MZ: I don't know. I've found that even on a personal level, I can't always recognize the signs of decay. I guess, whatever stage of collapse we're in, it's collapse; thus, all the more reason to get busy, like, yesterday.

FJS: With regard to climate change and ecological collapse, in my opinion it's very difficult for people to align themselves with an effective outlet when capitalism has co-opted environmentalism and stolen the "green movement" (capitalism has a nasty way of either co-opting, deriding, subverting or eliminating any system of values that poses as an alternative to its own). Here's my take on why many "activist" groups have such minimal success: a.) they're too entrenched in the bureaucracy of the dominant system b.) most are "fighting" to preserve civilization in the wake of crisis refusing to accept that civilization is the problem and root cause c.) not enough activists and groups are radical enough, e.g., the Nature Conservancy, Sierra Club, EPA, et al. are ineffective often due to venality and espousal of dominant cultural norms, values and privileges d.) too many groups and individuals are insular and afraid to align themselves with more militant and radical environmental and animal rights groups (whom haven't harmed a living being because they're fighting for the preservation of life) when clearly both parties want the same ends e.) too many folks don't want to part ways with their cheap perks the dominant social arrangements "award" them. And the reasons continue. What's your take?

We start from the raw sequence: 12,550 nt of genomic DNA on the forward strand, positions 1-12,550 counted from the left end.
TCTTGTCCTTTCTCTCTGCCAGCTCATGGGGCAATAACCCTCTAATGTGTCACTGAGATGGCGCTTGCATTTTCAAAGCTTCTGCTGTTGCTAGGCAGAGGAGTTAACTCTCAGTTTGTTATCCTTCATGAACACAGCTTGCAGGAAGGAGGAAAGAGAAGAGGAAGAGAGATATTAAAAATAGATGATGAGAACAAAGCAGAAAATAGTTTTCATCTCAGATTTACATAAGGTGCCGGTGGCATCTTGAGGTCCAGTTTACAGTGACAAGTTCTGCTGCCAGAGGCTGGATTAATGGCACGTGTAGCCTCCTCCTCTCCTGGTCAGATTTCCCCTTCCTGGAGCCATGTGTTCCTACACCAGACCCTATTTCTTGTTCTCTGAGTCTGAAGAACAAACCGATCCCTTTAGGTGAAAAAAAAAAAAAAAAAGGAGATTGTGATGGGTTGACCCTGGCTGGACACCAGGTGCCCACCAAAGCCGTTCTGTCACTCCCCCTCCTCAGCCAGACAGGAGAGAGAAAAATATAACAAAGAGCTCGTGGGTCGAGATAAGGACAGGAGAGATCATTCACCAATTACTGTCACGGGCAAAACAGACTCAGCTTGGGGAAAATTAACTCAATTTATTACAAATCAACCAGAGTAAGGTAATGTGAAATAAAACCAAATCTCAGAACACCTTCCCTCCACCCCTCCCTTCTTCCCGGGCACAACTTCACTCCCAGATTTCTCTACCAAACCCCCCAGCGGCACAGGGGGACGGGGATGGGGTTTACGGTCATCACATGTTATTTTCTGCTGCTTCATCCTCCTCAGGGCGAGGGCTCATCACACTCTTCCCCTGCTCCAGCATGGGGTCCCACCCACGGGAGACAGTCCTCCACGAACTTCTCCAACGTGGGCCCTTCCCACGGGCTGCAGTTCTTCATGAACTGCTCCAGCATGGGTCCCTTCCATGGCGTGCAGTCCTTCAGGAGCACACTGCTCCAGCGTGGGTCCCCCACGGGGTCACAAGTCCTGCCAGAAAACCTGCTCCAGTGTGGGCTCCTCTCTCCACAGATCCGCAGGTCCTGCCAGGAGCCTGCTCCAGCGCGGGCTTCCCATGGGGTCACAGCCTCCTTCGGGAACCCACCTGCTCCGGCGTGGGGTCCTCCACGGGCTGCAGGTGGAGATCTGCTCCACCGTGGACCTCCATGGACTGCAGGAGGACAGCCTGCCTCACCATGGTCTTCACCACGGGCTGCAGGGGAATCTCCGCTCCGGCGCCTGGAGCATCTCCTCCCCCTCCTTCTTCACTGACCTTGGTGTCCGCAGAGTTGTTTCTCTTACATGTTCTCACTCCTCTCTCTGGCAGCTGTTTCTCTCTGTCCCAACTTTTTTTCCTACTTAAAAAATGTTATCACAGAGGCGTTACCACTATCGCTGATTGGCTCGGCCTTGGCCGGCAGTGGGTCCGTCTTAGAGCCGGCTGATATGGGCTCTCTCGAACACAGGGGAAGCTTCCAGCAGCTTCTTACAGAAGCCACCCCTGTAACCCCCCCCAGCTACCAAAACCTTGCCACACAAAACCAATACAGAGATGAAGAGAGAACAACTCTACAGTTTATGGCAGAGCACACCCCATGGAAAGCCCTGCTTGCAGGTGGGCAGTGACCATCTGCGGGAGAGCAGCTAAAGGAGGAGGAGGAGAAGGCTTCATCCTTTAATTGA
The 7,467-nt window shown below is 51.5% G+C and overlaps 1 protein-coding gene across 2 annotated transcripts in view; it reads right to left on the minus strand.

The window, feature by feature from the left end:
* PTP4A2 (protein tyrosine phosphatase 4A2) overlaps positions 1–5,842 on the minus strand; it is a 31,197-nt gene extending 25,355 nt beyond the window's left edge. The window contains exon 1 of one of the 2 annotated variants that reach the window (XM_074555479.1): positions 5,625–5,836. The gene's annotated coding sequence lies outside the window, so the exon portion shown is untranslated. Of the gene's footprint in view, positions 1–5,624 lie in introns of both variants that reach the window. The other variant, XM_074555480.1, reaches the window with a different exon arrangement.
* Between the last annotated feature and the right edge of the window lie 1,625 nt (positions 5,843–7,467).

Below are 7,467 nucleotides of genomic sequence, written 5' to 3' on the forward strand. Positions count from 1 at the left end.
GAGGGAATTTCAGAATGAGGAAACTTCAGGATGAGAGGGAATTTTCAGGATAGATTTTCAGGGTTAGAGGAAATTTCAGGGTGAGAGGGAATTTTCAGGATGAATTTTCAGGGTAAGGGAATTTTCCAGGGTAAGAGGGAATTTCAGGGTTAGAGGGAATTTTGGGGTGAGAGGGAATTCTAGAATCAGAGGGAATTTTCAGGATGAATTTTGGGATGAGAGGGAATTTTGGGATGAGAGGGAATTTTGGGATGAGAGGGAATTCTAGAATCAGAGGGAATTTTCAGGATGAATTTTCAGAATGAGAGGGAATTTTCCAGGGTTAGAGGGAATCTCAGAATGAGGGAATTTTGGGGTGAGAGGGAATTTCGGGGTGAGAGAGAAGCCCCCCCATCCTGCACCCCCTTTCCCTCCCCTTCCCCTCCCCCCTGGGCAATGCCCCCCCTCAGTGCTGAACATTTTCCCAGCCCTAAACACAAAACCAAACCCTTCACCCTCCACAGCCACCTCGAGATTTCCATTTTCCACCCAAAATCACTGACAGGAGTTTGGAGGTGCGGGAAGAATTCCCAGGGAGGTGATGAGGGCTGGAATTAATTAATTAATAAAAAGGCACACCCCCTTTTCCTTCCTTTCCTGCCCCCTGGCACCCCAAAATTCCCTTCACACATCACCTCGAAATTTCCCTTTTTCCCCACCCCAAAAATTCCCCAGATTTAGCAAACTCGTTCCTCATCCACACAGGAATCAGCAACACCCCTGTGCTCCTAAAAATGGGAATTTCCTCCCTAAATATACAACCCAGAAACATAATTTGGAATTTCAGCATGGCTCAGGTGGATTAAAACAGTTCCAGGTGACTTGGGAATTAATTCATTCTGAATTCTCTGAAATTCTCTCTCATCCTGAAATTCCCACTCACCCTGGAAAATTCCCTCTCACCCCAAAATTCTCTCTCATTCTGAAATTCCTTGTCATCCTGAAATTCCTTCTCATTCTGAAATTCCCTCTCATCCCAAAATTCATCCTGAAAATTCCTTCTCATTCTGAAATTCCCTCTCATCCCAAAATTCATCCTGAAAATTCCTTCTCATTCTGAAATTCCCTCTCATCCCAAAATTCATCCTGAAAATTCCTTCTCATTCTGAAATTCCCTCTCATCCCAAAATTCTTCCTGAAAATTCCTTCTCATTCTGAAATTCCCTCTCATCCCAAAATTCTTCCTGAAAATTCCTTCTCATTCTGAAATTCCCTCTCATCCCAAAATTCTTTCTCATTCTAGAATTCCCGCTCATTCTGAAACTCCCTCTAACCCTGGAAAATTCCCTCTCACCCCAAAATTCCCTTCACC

MZ: I'd say you covered most of the proverbial bases. We've gotten so used to corporate propaganda, we no longer recognize it for what it is and we'll even give our lives to defend it. If only the sharp minds that conjure up such myths and hype were to aim their intellects in the direction of unity"

FJS: Back in March you attended the Left Forum. There you explained why the Left must come to grips with Animal Liberation movements. Can you talk a bit about that?

MZ: Attempting to separate violence against humans from violence against animals (and all nature) is like trying to disconnect the human circulatory system from the respiratory system. The Left's absence on issues of animal rights, veganism, and darker shades of green is not just inexcusable. It's suicidal. Industrial civilization is the enemy here, not this particular president or that particular gender or those particular laws. And single issues are not the path to a more sane culture. We need a far more holistic view of radical activism and that cannot happen until most of us recognize the connections between humans and animals, humans and nature.

In the book (and movie), The Grapes of Wrath, Tom Joad sez: "Maybe we're not all individual souls, but maybe we're all part of one big soul." Incredibly basic, yes" but within that simplicity lies what I see as the secret: If we were to view all living things--along with ourselves--as part of one collective soul, how could we not defend that soul by any means necessary?

For more, this podcast plays the talk I gave with some added conversation: click here

FJS: What impact does factory farming have on the planet?

MZ: We can start with it being the number one cause of human-created greenhouse gases, toss in deforestation, water pollution, antibiotics, hormones, etc., rampant exploitation of workers, and a health holocaust for humans" and we still would not have gotten to the heart of the matter.

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Frank Joseph Smecker is a writer from Richmond, Vermont.